Welcome to Wordsmith Wednesday (or mercredi manieur de mots), my new feature that, every Wednesday, takes a look at a strange, fun, or just plain weird aspect of the French language that your Rosetta Stone course might have (almost certainly has) omitted.

In today's feature we compare how a few French and English idioms for the same thing differ in one very feline way. For example:

  • While we say "tit for tat" 
    • The French say a bon chat, bon rat: -- to a good cat, a good rat
  • We have "a frog in the throat"
    • Your French friend avoir un chat dans la gorge -- has a cat in the throat
  • We "call a spade a spade"
    • The French appeler un chat un chat  -- call a cat a cat

Hmm. Is it just me, or is there a pattern here? What is it with the French and cats, anyway?  Oh, and by the way, while we're on the subject of cats, what we vulgarly call "pussy" the French call -- you guessed it -- "cat," although this time they make it a feminine cat -- chatte.

We'll explore the bizarre French gendering of animals in a future post --- stay tuned!

Friday, October 11, 2013

Vous voulez egg roll avec ça?

Need to practice some French with native speakers and don't have a passport? Take a (long) drive up to Madawaska, Maine, which holds the distinction of  being the Frenchiest town in America, a place where, according to the 2000 US Census, 83 percent of its residents spoke French as their first language (!). These are the descendents of the Acadians, who came from the west coast of France in the 1600s, were chased out of Nova Scotia by the British  before the revolution, and scattered among the coastal US colonies (some ended up in Louisiana, where they became Cajuns), and finally returned after the war to the St John River valley.

I was recently up there, and the French they speak, I was told, is closer to the French of 400 years ago than Parisian French is today. It certainly is weird. I wasn't sure it was even French till I heard a "mais, oui!" But because of their proximity to Canada they also can speak "formal" French, so I had the unique experience of ordering dinner in French in a Chinese restaurant in Maine! (And the food wasn't bad.)

Thursday, August 1, 2013

Coucou, tu as pris le pain?

In another sad sign that French culture is being dragged down to American levels, the French bakers and millers lobby has started a national campaign modeled on our "Got Milk?" program to reverse the declining consumption of bread in France. The slogan, Coucou, tu as pris le pain? means “Hey there, have you picked up the bread?” and their hope, in the words of a spokesman, is that "when you see the word coucou, we want it to be a reflex for consumers to say to themselves, ‘Ah, I have to buy bread today.'"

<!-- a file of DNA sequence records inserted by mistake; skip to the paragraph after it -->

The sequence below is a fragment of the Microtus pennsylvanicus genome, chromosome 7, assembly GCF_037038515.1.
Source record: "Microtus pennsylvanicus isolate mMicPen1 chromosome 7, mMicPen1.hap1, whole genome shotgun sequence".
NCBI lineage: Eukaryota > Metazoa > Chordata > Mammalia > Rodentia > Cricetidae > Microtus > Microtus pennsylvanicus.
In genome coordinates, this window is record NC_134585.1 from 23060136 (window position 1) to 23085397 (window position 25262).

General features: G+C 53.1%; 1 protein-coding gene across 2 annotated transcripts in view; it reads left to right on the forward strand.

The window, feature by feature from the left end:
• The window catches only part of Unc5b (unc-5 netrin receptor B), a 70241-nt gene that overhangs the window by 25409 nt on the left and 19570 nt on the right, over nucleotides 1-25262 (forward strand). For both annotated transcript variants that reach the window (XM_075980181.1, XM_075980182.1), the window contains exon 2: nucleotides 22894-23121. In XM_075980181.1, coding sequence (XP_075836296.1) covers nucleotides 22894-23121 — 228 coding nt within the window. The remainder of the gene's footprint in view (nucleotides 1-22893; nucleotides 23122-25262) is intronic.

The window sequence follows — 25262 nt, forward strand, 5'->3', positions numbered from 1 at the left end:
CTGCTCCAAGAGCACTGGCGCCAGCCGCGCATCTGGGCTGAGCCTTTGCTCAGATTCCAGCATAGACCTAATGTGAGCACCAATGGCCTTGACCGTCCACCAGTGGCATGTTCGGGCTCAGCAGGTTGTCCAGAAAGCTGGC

Really? My discussion on my baking blog, All Things Bread, discusses the bread aspects of this odd campaign, but here we want to explore thisu outrageous attempt to appropriate the word coucou.

I first ran across this word when my French pen pal greeted me with Coucou! in one of her e-mails, sending me running to my dictionary. Where I learned that coucou meant "cuckoo"! Yes, as in the bird. Or the clock. But it's also become a casual greeting among young people (sort of "hey there!") and you have to admit, it's really cute, even in English: "Cuckoo! What's happening?"

The bread lobby now wants this word to mean, or at least invoke, "bread." To which the only possible response is, of course: What are they, cuckoo?

Monday, July 15, 2013

Bastille day a la Brooklyn

Went to the French province of Brooklyn, NY yesterday to celebrate Bastille Day, watch some pétanque (above) and practice some French. Although there seemed to be hardly any French people there - I guess the 75,000 French immigrants living in the New York area were elsewhere. I have to say this: it's the only street fair I've been to in New York where you could walk around with a drink in your hand. Vive la France!

Wednesday, June 12, 2013

La Greve!

Today's word is grève -- strike -- as another protest snarls the French transportation system -- in the middle of summer, no less! This time, it's the air traffic controllers who've launched a 3-day strike to protest integration with the EU flight traffic control system, cancelling every flight in France.

French workers don't strike the way US workers do, staying out till they get a wage increase or some other concessions. No, Frenchmen strike for a predetermined period, often as little as a day, just as a protest.

You'd think this strategy of pissing everyone off would be counterproductive, and the public would demand that the government not give in to this blackmail. But, remember, this is France, so people are more likely to say, "This is a pain, but thanks for bringing this threat to French sovereignty to make attention," and they back the workers. I've had to scramble in two of my past 3 trips to France because of train strikes - the last time I was lucky to make it out of the country.